What do Federal Reserve chairman Ben Bernanke and Flavor Flav have in common?
Yet, the 90s-era hype-man turned reality TV star, or at least his signature over-sized clock medallion, makes an unlikely appearance in Bill Gross's latest musings on Fed policy.
In a Thursday letter to investors, the Pimco founder conjures up a Genie "with a 10-inch diameter Flavor Flav clock hanging ceremoniously around his neck," complete with sunglasses and gold teeth.
In his latest missive, Gross, also known as the Bond King, imagines a conversation with the Flavor Flav Genie, who offers to predict the outcome of next week's presidential election. Gross dismisses the hypothetical offer, saying the outcome is meaningless and that voters are "merely election-day pawns" who are more interested in when the latest iPhone will be released.
Gross expresses his disappointment in a "modern-day" Pledge of Allegiance to a "fragmented state of America" that, in a populist note, includes "liberty and justice for the 1(%)."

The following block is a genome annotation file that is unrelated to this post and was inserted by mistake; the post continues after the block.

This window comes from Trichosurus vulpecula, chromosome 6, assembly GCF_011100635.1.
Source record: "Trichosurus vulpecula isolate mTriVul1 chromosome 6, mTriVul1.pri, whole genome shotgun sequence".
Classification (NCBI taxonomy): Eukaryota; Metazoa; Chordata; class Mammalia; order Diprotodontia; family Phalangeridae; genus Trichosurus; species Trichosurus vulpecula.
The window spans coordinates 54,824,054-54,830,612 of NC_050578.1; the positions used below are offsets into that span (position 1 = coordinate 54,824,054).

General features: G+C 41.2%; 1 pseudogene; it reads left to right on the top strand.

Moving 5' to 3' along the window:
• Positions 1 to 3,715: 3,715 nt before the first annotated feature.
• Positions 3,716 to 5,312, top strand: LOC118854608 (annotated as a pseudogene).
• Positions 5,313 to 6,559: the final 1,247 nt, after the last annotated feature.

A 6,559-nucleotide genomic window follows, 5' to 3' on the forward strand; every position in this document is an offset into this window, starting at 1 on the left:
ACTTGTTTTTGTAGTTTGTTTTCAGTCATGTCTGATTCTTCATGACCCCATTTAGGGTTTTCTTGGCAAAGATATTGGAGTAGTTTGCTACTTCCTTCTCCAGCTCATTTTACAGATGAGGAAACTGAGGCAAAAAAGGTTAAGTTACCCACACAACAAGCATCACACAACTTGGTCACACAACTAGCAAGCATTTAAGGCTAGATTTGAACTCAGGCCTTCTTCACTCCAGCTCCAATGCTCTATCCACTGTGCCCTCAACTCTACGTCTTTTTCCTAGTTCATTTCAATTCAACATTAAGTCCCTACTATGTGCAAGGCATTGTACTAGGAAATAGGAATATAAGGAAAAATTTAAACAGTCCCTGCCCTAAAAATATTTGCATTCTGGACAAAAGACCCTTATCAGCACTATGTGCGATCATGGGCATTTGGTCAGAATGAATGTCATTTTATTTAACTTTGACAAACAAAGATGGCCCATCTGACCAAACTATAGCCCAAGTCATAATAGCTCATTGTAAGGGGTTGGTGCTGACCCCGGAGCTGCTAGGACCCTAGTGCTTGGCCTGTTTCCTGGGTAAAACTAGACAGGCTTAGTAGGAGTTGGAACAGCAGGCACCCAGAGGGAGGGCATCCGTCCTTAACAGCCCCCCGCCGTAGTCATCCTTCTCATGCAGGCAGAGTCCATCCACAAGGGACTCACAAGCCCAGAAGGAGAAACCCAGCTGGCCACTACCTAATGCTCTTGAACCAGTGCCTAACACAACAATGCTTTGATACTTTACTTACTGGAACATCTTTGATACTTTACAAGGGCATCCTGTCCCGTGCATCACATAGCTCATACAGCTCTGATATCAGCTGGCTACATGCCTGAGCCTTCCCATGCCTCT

The Genie responds by calling Gross old and "cranky." Gross, who's 68 years old, does not disagree.
Once the political lament is done, Gross, who runs the Pimco Total Return Fund (PTTRX) moves on to his area of expertise: interest rates.
He argues that the Fed's policy of driving down interest rates via quantitative easing is causing "financial repression" by punishing savers and encouraging spending that does not help the economy.
"There is no evidence that investment is being incented by quantitative easing," says Gross. "All of the money being created and freed up is elevating asset prices, but those prices are not causing corporations to invest in future production."
Gross acknowledges that Bernanke is "operating with one arm behind his back" as Congress remains locked in partisan paralysis.
But he maintains that the Fed's policies have done nothing to revive the economy and that investors should beware. The combination of "bite-sized future returns" and "misguided monetary and fiscal policy" could lead to "disruptive financial markets," according to the letter.
Gross also expects Treasury yields to remain low, saying the "cult" of equity, or expectation for total return in both stocks and bonds, is now over.
"If growth cannot be boosted by monetary policy, and fiscal policy is in the hands of a plutocracy more concerned about immediate profits as opposed to long-term vitality, then no Genie or Flavor Flav with a magic clock can make a difference," says Gross.
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